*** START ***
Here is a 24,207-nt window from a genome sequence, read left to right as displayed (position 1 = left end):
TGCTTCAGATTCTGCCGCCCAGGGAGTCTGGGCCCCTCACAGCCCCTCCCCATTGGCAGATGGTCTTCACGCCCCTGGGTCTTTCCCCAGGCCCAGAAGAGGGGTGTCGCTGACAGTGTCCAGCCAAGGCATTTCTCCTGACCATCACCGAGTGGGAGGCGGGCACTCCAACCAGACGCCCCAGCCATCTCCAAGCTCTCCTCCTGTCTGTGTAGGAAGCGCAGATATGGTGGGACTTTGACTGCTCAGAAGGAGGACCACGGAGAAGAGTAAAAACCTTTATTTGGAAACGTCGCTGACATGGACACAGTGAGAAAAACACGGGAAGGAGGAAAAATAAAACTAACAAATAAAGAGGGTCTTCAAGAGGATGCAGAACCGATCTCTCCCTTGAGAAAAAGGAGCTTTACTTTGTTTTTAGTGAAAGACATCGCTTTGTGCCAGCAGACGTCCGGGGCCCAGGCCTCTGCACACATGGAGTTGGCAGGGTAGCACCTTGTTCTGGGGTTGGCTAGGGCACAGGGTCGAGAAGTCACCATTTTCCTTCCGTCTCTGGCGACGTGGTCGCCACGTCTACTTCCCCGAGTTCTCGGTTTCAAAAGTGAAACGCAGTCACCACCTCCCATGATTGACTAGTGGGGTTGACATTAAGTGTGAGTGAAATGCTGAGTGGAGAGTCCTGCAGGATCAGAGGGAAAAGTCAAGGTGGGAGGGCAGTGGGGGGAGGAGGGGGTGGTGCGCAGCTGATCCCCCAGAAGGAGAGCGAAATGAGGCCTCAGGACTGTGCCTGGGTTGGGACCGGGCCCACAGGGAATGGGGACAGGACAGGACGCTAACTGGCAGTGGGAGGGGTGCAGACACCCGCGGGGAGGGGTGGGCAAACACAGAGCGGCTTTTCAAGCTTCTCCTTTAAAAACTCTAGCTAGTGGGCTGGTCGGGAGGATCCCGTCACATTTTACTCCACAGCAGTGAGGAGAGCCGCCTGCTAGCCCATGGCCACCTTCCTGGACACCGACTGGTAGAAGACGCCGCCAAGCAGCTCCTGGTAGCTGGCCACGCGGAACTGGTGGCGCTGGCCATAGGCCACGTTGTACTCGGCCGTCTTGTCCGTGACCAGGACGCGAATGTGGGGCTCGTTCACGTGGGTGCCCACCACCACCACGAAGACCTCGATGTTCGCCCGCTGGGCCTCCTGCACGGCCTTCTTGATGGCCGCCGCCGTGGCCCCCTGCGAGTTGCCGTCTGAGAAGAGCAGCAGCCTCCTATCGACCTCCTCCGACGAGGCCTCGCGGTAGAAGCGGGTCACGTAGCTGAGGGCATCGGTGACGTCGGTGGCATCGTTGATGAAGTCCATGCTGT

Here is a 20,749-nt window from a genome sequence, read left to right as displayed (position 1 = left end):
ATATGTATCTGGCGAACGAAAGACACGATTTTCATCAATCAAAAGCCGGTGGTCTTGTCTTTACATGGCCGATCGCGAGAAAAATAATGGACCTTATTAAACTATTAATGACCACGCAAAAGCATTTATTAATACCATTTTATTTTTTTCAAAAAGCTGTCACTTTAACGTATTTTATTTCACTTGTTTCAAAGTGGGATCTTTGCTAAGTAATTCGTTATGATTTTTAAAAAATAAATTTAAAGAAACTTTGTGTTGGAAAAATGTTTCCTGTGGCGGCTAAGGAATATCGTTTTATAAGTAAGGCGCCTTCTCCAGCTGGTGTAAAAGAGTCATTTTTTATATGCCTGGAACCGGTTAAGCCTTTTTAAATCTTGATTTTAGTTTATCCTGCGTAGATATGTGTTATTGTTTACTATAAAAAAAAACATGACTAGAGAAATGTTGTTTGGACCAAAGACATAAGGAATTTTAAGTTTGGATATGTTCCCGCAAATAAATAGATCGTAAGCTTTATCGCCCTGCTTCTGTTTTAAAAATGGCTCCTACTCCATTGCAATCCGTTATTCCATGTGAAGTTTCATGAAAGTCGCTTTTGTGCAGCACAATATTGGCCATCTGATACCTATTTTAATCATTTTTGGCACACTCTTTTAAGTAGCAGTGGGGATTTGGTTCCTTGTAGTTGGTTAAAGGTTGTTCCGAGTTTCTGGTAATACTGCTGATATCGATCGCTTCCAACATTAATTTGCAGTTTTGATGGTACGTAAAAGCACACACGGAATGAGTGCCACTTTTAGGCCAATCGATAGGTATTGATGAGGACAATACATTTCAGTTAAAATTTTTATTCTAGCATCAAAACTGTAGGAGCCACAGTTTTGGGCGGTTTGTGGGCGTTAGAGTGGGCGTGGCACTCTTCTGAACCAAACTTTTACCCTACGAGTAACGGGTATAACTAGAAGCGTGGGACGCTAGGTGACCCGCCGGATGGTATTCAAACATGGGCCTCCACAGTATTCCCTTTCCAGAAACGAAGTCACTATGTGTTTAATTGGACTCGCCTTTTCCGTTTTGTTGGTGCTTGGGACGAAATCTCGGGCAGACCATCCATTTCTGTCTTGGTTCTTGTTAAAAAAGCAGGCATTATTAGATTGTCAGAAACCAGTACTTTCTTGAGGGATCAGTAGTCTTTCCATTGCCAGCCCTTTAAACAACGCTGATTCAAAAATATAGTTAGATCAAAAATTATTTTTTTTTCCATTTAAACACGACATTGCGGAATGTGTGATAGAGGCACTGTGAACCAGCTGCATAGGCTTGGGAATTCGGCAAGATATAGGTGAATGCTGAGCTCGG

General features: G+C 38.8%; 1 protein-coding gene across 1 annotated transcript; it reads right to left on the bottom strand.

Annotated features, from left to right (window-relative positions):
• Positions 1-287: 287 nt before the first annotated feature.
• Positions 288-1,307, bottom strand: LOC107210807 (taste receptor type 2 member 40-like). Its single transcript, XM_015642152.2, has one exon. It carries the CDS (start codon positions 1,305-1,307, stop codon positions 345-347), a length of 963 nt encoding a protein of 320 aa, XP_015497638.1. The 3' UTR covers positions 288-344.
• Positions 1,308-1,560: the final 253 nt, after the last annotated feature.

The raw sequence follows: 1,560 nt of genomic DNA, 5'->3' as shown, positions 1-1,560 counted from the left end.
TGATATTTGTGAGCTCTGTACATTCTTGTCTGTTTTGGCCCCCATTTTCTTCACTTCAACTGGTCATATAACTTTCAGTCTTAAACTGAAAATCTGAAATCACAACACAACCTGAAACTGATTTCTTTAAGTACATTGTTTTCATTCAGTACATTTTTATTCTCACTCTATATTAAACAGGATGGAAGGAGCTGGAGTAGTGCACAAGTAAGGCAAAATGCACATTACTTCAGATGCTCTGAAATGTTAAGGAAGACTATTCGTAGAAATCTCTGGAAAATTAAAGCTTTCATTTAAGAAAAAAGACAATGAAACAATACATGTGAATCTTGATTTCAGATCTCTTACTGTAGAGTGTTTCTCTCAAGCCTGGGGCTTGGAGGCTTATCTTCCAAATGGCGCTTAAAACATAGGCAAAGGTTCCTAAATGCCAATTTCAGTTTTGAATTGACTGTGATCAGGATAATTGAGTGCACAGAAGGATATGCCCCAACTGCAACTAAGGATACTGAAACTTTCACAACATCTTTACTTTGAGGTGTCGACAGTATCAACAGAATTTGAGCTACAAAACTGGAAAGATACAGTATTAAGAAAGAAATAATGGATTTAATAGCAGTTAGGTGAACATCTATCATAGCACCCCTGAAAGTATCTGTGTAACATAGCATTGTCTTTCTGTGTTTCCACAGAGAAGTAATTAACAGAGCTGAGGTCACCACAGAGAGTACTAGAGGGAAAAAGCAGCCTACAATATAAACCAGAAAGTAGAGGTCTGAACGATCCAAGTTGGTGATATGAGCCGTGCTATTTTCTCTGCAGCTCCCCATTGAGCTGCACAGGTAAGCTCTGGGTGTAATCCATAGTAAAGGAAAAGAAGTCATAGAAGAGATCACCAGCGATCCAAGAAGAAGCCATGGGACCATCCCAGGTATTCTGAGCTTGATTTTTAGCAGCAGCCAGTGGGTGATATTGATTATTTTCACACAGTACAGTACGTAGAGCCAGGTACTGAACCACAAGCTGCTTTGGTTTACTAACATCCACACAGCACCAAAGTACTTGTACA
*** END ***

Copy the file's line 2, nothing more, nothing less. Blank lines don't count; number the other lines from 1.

TGCTTCAGATTCTGCCGCCCAGGGAGTCTGGGCCCCTCACAGCCCCTCCCCATTGGCAGATGGTCTTCACGCCCCTGGGTCTTTCCCCAGGCCCAGAAGAGGGGTGTCGCTGACAGTGTCCAGCCAAGGCATTTCTCCTGACCATCACCGAGTGGGAGGCGGGCACTCCAACCAGACGCCCCAGCCATCTCCAAGCTCTCCTCCTGTCTGTGTAGGAAGCGCAGATATGGTGGGACTTTGACTGCTCAGAAGGAGGACCACGGAGAAGAGTAAAAACCTTTATTTGGAAACGTCGCTGACATGGACACAGTGAGAAAAACACGGGAAGGAGGAAAAATAAAACTAACAAATAAAGAGGGTCTTCAAGAGGATGCAGAACCGATCTCTCCCTTGAGAAAAAGGAGCTTTACTTTGTTTTTAGTGAAAGACATCGCTTTGTGCCAGCAGACGTCCGGGGCCCAGGCCTCTGCACACATGGAGTTGGCAGGGTAGCACCTTGTTCTGGGGTTGGCTAGGGCACAGGGTCGAGAAGTCACCATTTTCCTTCCGTCTCTGGCGACGTGGTCGCCACGTCTACTTCCCCGAGTTCTCGGTTTCAAAAGTGAAACGCAGTCACCACCTCCCATGATTGACTAGTGGGGTTGACATTAAGTGTGAGTGAAATGCTGAGTGGAGAGTCCTGCAGGATCAGAGGGAAAAGTCAAGGTGGGAGGGCAGTGGGGGGAGGAGGGGGTGGTGCGCAGCTGATCCCCCAGAAGGAGAGCGAAATGAGGCCTCAGGACTGTGCCTGGGTTGGGACCGGGCCCACAGGGAATGGGGACAGGACAGGACGCTAACTGGCAGTGGGAGGGGTGCAGACACCCGCGGGGAGGGGTGGGCAAACACAGAGCGGCTTTTCAAGCTTCTCCTTTAAAAACTCTAGCTAGTGGGCTGGTCGGGAGGATCCCGTCACATTTTACTCCACAGCAGTGAGGAGAGCCGCCTGCTAGCCCATGGCCACCTTCCTGGACACCGACTGGTAGAAGACGCCGCCAAGCAGCTCCTGGTAGCTGGCCACGCGGAACTGGTGGCGCTGGCCATAGGCCACGTTGTACTCGGCCGTCTTGTCCGTGACCAGGACGCGAATGTGGGGCTCGTTCACGTGGGTGCCCACCACCACCACGAAGACCTCGATGTTCGCCCGCTGGGCCTCCTGCACGGCCTTCTTGATGGCCGCCGCCGTGGCCCCCTGCGAGTTGCCGTCTGAGAAGAGCAGCAGCCTCCTATCGACCTCCTCCGACGAGGCCTCGCGGTAGAAGCGGGTCACGTAGCTGAGGGCATCGGTGACGTCGGTGGCATCGTTGATGAAGTCCATGCTGT